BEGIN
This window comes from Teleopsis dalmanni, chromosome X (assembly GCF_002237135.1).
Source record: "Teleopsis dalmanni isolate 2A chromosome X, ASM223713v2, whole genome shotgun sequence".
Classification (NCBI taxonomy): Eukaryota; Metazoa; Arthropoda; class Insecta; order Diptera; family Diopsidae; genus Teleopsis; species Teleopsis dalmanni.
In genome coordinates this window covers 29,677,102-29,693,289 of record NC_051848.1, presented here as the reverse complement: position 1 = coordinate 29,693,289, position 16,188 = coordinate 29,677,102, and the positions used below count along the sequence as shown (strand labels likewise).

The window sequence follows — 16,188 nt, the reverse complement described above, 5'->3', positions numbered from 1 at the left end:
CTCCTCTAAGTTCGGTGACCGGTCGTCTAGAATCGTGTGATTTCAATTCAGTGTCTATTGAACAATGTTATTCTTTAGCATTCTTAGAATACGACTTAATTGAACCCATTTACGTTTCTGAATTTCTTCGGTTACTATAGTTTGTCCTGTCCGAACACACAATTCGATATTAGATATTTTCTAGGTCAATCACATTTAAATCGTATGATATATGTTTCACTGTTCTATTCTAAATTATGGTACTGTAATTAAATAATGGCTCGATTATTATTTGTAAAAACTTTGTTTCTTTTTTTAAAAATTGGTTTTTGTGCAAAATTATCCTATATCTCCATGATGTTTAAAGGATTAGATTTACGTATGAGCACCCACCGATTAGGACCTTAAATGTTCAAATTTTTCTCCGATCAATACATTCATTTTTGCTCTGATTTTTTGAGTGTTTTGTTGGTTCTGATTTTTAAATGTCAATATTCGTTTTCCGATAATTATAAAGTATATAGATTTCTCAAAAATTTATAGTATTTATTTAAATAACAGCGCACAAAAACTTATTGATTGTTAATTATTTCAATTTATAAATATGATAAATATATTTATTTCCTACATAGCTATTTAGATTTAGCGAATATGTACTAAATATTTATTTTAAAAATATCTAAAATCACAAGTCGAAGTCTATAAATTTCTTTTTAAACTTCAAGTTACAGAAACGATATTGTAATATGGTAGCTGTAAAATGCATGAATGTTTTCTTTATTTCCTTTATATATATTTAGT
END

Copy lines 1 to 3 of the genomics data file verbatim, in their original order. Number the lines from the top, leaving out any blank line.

This window comes from Teleopsis dalmanni, chromosome X (assembly GCF_002237135.1).
Source record: "Teleopsis dalmanni isolate 2A chromosome X, ASM223713v2, whole genome shotgun sequence".
Classification (NCBI taxonomy): Eukaryota; Metazoa; Arthropoda; class Insecta; order Diptera; family Diopsidae; genus Teleopsis; species Teleopsis dalmanni.